Sunday 24 March 2013

Bunny Basics Part 1

With Easter approaching, the TV and magazines are full of advertisements featuring our favourite fluffy friends.  Inevitably, this will bring rabbits higher in the consciousness of those who do not already live with them, which will in turn lead to more people taking rabbits on.  So over the next week we will be looking at some of the basics about welcoming rabbits into our families.

Today I would like to start with a few interesting facts about the origins of the domestic rabbits:

  • Rabbits are not rodents.  They in fact belong to the lagomorph family, which includes hares and pikas.
  • The domestic breeds of rabbits we see today are descended from the wild european rabbit.  If you take in a pet rabbit today, their great great great.......great grandparents were probably Spanish!
  • Wild rabbits are narrow, streamlined animals with eyes on the sides of their heads for maximum visibility and ears straight up on top which can be rotated independently to listen in any direction.  As a prey animal, hunted by many different predators, this maximises their chance of survival.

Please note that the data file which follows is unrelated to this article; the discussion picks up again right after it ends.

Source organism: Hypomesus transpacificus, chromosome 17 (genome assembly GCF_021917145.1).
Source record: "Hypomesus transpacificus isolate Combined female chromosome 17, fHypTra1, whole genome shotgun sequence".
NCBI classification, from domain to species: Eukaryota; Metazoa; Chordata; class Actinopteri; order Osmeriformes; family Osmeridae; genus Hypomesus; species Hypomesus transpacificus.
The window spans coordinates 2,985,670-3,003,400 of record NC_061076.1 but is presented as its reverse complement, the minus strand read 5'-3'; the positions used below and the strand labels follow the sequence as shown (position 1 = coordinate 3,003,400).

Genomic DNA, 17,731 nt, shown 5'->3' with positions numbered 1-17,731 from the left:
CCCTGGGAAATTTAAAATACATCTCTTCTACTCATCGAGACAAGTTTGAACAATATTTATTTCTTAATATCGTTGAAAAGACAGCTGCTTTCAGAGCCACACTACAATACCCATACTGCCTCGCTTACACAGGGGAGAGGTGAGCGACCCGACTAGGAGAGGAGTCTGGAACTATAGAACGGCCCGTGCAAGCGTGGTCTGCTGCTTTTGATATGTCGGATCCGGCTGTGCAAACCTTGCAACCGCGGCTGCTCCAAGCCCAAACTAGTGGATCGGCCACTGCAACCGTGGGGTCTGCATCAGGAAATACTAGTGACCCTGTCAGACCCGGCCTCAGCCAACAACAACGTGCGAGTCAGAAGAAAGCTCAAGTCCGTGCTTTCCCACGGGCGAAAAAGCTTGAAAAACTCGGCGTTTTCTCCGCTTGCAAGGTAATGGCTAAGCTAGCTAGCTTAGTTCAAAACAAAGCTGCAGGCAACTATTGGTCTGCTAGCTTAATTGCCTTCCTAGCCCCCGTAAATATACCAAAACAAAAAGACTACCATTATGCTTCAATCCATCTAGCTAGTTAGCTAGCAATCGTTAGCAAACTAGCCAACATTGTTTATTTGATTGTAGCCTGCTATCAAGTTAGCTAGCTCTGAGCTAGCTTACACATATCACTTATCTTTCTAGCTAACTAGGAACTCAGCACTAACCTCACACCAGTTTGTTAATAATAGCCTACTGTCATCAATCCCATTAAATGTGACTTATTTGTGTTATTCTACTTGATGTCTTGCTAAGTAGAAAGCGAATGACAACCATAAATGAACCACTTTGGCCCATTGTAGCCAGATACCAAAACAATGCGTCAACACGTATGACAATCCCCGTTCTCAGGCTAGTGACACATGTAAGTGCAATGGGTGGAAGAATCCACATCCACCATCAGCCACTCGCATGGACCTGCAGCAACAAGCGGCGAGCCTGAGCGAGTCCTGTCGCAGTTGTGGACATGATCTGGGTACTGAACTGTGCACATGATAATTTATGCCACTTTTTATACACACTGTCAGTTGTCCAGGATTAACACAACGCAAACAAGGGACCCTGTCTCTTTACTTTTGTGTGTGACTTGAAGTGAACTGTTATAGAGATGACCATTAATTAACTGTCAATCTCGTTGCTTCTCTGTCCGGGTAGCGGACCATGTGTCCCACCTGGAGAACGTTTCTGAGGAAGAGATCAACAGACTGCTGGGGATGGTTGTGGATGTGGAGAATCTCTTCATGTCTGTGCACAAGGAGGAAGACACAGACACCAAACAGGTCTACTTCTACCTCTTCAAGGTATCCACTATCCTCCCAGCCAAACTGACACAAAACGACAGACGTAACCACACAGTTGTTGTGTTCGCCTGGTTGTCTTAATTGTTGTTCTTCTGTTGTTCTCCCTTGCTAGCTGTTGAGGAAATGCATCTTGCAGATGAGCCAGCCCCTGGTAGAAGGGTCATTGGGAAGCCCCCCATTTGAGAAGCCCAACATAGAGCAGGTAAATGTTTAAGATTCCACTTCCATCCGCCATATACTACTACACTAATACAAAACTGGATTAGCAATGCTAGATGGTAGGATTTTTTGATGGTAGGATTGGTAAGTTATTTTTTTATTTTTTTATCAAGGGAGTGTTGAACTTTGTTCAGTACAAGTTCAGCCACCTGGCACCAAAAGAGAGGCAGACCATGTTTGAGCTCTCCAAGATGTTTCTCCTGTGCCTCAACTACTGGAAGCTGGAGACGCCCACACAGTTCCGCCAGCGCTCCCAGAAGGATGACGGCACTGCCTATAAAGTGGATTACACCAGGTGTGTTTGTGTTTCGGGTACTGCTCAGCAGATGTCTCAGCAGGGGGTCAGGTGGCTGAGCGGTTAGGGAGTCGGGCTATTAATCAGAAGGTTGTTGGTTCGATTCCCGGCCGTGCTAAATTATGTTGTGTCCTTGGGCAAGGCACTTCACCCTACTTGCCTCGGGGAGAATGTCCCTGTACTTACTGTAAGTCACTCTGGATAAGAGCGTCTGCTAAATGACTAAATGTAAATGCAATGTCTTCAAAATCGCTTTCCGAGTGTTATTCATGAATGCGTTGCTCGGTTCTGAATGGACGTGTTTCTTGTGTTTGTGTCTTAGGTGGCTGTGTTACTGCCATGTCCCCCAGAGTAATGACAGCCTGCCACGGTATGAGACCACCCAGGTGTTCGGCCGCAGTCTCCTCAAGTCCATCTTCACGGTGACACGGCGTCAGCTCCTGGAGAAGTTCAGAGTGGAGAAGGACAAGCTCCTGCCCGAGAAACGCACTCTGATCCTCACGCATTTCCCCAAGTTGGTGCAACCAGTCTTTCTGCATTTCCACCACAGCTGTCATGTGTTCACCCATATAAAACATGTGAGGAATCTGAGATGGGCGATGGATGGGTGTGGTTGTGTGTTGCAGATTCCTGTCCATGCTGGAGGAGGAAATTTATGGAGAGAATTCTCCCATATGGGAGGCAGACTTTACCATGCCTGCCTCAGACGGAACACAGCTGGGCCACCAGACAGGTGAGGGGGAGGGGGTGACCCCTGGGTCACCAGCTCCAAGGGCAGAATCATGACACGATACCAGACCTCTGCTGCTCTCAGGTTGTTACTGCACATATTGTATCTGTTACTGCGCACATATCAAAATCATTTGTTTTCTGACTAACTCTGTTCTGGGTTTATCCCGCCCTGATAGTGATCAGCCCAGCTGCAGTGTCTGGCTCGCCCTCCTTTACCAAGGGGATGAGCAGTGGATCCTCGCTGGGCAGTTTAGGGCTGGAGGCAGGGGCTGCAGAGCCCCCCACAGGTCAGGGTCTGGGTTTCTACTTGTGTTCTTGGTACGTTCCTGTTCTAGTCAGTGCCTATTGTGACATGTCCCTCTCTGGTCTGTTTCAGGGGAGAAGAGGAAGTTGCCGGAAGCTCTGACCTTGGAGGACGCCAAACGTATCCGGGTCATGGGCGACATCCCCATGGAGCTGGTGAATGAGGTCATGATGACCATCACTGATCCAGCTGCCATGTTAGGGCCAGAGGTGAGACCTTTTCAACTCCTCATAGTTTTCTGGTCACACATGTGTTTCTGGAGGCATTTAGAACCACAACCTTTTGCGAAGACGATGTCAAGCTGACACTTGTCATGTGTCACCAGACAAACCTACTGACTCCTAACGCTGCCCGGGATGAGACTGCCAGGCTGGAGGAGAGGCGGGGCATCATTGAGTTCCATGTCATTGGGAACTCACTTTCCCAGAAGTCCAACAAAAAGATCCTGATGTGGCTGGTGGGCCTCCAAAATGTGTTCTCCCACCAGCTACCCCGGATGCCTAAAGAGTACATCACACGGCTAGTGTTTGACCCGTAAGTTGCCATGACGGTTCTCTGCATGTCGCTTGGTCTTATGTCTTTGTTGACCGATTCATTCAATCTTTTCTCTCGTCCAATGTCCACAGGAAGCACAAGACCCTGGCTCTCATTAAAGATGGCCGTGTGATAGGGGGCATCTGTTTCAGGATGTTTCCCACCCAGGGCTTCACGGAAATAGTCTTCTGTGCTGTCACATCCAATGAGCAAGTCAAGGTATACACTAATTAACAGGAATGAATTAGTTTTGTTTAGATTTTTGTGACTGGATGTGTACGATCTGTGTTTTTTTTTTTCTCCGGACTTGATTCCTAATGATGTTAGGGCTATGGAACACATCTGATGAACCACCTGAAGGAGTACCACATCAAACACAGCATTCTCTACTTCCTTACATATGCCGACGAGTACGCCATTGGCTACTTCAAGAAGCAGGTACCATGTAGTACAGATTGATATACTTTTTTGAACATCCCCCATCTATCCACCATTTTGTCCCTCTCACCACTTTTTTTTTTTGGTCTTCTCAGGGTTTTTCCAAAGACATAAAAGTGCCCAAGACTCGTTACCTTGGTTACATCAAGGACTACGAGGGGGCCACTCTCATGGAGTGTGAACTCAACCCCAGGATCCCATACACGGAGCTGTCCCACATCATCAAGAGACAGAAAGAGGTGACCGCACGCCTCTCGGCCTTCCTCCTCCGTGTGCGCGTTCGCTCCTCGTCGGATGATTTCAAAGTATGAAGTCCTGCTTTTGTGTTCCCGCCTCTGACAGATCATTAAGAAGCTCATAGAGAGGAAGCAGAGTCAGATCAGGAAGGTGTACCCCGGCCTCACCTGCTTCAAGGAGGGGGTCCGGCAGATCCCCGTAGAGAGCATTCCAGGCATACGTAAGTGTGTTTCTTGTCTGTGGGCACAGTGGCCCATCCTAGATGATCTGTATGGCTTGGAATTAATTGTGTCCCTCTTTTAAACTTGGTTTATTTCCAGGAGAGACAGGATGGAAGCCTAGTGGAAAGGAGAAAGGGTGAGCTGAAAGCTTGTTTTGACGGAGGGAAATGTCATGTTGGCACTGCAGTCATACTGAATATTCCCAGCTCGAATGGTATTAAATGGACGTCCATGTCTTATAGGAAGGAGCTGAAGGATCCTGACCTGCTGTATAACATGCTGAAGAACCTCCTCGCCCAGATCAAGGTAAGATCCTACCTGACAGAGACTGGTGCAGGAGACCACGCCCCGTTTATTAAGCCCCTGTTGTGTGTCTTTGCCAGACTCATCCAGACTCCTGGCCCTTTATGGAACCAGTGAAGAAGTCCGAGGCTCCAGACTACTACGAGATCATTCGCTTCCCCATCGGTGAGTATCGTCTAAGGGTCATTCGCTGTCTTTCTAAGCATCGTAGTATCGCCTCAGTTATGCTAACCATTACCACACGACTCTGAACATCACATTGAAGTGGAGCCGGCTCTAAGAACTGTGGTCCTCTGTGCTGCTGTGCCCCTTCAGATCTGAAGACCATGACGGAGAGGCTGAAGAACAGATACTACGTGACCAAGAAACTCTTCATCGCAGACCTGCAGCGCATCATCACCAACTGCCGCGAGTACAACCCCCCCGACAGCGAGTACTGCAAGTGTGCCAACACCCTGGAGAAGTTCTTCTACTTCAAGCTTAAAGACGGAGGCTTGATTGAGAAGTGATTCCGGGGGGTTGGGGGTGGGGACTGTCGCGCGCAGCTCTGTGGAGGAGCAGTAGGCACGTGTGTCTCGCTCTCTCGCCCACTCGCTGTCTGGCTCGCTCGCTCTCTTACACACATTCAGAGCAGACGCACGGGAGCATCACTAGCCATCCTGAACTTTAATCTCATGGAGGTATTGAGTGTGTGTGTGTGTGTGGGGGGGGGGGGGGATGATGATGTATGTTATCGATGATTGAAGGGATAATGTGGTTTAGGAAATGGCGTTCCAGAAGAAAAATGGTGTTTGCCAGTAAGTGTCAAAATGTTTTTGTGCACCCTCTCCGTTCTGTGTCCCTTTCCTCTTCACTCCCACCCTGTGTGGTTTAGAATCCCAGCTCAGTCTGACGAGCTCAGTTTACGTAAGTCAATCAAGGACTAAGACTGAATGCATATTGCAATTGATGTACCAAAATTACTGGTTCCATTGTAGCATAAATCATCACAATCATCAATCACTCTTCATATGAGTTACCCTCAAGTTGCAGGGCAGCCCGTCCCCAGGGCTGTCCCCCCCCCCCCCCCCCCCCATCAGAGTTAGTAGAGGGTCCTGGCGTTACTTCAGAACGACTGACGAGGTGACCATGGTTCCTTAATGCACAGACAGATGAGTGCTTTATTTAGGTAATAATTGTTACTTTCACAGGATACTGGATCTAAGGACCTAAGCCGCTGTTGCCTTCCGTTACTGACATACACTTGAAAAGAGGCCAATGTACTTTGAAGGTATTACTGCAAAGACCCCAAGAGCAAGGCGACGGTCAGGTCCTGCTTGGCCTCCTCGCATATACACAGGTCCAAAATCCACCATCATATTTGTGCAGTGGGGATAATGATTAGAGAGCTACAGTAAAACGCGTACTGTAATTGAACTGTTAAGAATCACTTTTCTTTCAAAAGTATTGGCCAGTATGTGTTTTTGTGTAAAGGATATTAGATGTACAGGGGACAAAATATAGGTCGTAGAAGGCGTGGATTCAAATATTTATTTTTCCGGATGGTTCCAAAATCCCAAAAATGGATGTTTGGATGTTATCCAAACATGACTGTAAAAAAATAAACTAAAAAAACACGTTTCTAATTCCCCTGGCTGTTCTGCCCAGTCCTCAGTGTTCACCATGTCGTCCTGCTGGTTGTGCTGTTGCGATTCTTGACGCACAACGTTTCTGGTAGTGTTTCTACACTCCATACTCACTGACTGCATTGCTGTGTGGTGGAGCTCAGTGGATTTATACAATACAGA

• Many domestic rabbit breeds have been bred to look more appealing as pets but at the expense of their health and practicality - rounder faces leading to increased dental problems, lop ears leaving them prone to abscesses and less able to hear, larger rabbits with shorter lifespans.
  • If you are already bored of reading this list of facts, rabbits are probably not for you.  No worries though - you can still celebrate with some toy bunnies (as picture above) and chocolate bunnies this Easter!

So there you go. We'll be back with more bunny basics tomorrow!

NOTE: Bunny pictured is in fact a cuddly toy based on the most excellent film "Curse of the Were-Rabbit". If you have not seen this film, I recommend you go watch it right now.


  1. Nodding my approval! I love that movie, BTW!

  2. you have my total Approvel for this post thank you for sharing

  3. Love the toy were-rabbit. Must watch the film sometime. Great post.

  4. Please help us spread this important and timely message. Most people don't realize the high mortality rate of baby rabbits in Easter baskets or that rabbits take real work! We are trying to get the word out quickly!!!!!!!!!!!